Helping Seabirds Thrive



Kaua’i is home to many species of seabirds that nest and raise their young in our mountain forests and coastal beaches. The absence of mongoose, unique in the state, has allowed many species of seabirds to survive on Kauai. On other islands, where there are large populations of mongoose, seabirds are scarce or absent, except in remote reserves or offshore islets.

When they leave their nests, seabird fledglings are guided by the light of the moon out to sea. Unfortunately, urbanization on Kauai has resulted in the ongoing fallout of fledgling seabirds on their first nocturnal flight from their nesting burrow to the sea.

By eliminating stray light, we can reduce the number of young birds that get confused and fall inland, rather than continue out to the open ocean.

BANP #UMP138 TA photo

You can reduce light attraction and help seabirds by

  • Turning off unnecessary outdoor lights, especially between September 15th and December 15th.
  • Replacing fixtures that scatter light in all directions — such as globe and carriage lights — with directional fixtures that point down and away from the beach.
  • Shielding the light source. Materials such as aluminum flashing can be used to direct light where it is needed and keep it off the beach and from exposing the bulb to the sky.
  • Replacing white incandescent, fluorescent and high-intensity lighting with a maximum 40-watt yellow bug light.
  • If you have large windows, draw drapes at night to keep interior lights from attracting the birds.
  • If you live near a county ballpark, check your neighborhood for grounded seabirds. If the park is not in use, but the lights are still on, turn off the lights.
  • Keep your dogs and cats supervised and controlled at all times.


How to rescue a seabird

  • Keep an old clean towel and a ventilated cardboard box, pet carrier or other non-airtight container in your car. If you are on foot, just a towel will do.
  • If you find a downed bird, gently pick it up from behind with the towel, carefully wrapping the material completely around its back and wings. Place it in a container as soon as possible. Be aware of the shearwater’s long, pointed bill and don’t hold it near your face. Don’t worry too much because the birds are usually docile, but wrapping the bird in a towel will protect you and the bird safe.
  • Keep the bird covered and in a quiet, shaded or cool location.
  • Do not feed, water or handle birds.
  • Do not attempt to release the bird yourself. It may have internal injuries or be too tired or weak to survive. Throwing the bird into the air could cause more injury. Let the trained Save Our Shearwaters program staff examine the bird and decide when, where and how to let it go.
  • Take the downed bird to the Kauai Humane Society if possible.
  • Otherwise take the bird to the nearest shearwater aid station right away (see the list at the bottom of this page to locate the aid station nearest to you). Remember, the aid stations are only available from September 15 to December 15.  The rest of the year the fire stations are provided with pet carriers so that found seabirds can be dropped off year-round. On the white board provided at the aid station, write information about where you found the bird. The best information would be a street address or street intersection, the number of a nearby utility pole or highway mile marker. Please also note at what time you found the bird. If you are in a hurry, you can leave your telephone number so staff can call you to get additional information about the bird you found.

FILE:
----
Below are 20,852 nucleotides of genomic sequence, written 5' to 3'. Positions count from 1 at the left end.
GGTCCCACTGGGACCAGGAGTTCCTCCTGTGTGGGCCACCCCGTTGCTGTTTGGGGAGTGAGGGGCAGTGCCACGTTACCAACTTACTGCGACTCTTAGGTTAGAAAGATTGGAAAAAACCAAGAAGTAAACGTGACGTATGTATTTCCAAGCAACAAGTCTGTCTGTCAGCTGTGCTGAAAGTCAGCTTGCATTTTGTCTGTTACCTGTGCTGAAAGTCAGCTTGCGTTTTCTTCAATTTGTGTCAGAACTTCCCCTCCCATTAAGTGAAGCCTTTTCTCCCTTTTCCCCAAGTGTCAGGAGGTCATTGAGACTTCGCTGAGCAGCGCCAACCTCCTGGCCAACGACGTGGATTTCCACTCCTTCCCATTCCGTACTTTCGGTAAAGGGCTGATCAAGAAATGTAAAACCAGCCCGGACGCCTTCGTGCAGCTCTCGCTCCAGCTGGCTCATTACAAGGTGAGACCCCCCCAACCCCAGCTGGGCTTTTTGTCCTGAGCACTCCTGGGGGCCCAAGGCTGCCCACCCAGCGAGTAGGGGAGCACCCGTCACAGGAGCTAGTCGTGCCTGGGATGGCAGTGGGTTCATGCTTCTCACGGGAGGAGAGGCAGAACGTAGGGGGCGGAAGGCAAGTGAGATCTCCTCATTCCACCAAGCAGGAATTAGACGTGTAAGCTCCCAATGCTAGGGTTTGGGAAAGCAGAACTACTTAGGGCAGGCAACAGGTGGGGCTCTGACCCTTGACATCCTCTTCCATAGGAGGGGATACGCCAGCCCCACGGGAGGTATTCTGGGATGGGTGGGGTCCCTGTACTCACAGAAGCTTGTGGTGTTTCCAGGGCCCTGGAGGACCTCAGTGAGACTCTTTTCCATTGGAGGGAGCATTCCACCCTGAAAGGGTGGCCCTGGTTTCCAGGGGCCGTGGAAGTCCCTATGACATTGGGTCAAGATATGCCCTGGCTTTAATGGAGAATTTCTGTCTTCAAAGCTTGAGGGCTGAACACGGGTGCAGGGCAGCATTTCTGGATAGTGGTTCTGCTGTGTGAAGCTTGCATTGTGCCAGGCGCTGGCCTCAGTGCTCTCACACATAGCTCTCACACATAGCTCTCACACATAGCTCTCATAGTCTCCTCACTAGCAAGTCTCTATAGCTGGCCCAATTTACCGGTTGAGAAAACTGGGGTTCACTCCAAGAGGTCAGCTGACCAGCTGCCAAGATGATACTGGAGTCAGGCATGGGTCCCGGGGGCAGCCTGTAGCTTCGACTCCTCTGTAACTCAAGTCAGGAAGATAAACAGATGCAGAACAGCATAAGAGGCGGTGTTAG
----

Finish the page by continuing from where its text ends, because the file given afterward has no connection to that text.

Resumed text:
Kaua’i’s seabirds still need your help

Kauaians, you should be proud of yourselves. Since Save Our Shearwaters was created by the State of Hawai‘i’s Department of Land and Natural Resources, Division of Forestry and Wildlife in 1979, volunteers and residents have collected more 32,000 seabirds— 92 percent of which recovered and were released back to the wild. The majority of the seabirds collected through the program are members of state and federally listed endangered species.

In the past, up to 2,000 Newell’s Shearwaters — mostly juveniles — have been picked up during the annual fledgling season through the SOS program.


Save Our Shearwaters season

The SOS season begins in mid-September, when the first seabird fledglings begin to emerge from their nests. The aid stations are not available until after September 15.

The Newell’s Shearwater is the most commonly found grounded seabird during this period. The species can be easily distinguished by its ‘formal wear’ of black and white plumage, dark bill and pink legs with black toes.

For seabird emergencies call (808) 635-5117.

Public SOS aid station locations

Bringing a downed bird directly to our shelter during regular business hours is always the best first choice. We are open from 8 a.m. to 6 p.m. Tuesday through Friday and 8 a.m. to 4 p.m. Saturday and Monday. The shelter is closed on Sundays.

Kilauea Medical Group
Hanalei Fire Station (near Princeville shopping center)
Hanalei Liquor Store

Lihu’e Fire Station
Kapa’a Fire Station
Kaiakea Fire Station
Kauai Humane Society

Waimea Fire Station
Hanapepe Fire Station
Kalaheo Fire Station

Koloa Fire Station

For information on volunteering for this program, please contact the SOS Coordinator, Tracy Anderson at (808) 632-0610, extension 109.